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ARS Home » Southeast Area » Stuttgart, Arkansas » Dale Bumpers National Rice Research Center » Research » Publications at this Location » Publication #349187

Title: Root biomass as a major means of affecting methane emissions

item KIM, WOOJAE - Korean Rural Development Administration
item Barnaby, Jinyoung
item LIEM, BUI - Cuu Long Delta Rice Research Institute
item CHUN, JAEBUHM - Korean Rural Development Administration
item McClung, Anna
item Adviento-Borbe, Arlene
item Pinson, Shannon

Submitted to: Rice Technical Working Group Meeting Proceedings
Publication Type: Proceedings
Publication Acceptance Date: 1/19/2018
Publication Date: 10/16/2018
Citation: Kim, W., Barnaby, J.Y., Liem, B., Chun, J., McClung, A.M., Adviento-Borbe, A.A., Pinson, S.R. 2018. Root biomass as a major means of affecting methane emissions. Rice Technical Working Group Meeting Proceedings. February 19-22, 2018, San Diego, California. Electronic Publication.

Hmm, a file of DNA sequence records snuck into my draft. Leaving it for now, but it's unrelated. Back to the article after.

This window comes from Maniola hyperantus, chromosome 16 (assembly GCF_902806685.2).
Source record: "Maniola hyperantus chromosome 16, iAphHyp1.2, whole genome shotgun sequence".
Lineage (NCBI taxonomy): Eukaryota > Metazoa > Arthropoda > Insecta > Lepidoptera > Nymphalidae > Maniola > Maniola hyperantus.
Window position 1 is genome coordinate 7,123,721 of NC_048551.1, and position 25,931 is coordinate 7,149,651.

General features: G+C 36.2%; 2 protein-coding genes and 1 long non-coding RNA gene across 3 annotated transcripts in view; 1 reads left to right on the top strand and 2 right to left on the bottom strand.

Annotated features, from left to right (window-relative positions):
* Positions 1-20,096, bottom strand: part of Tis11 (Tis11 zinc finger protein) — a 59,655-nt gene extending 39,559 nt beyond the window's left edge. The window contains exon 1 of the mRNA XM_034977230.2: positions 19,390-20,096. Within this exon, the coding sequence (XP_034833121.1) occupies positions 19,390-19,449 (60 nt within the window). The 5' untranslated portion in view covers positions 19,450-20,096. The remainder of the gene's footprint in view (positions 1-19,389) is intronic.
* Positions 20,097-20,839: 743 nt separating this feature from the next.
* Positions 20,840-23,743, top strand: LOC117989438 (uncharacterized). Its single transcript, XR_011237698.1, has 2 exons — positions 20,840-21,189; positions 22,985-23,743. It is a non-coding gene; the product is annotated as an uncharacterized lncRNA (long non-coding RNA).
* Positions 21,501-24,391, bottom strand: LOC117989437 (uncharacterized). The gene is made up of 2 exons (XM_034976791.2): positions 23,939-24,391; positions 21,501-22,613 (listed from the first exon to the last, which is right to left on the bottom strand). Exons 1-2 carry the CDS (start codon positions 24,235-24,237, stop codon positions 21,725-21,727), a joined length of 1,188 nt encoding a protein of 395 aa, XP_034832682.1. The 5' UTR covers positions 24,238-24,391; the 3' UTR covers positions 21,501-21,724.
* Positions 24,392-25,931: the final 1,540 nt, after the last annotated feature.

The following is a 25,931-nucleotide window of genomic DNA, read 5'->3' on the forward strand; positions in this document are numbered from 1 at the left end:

Interpretive Summary:

Technical Abstract: Human activities are contributing to greenhouse gas emissions. Methane, the second most abundant greenhouse gas, is ~25 times more potent in global warming potential than carbon dioxide, and 7-17% of atmospheric methane comes from paddy rice fields. The purpose of the study was to investigate genetic variation in methane emissions; therefore, five rice cultivars were examined to relate seasonal methane profiles with anatomical and/or physiological characteristics i.e. root and shoot biomass, tiller number, aerenchyma density, plant height, developmental stage, etc. The results showed that root biomass was a major driver that affected total methane emissions. Further quantification of methane emissions was performed with ten recombinant inbred lines of a bi-parental mapping population segregating for root biomass, and verified root biomass as a trait affecting methane emissions. Further soil microbiome analysis associated with root biomass is under investigation.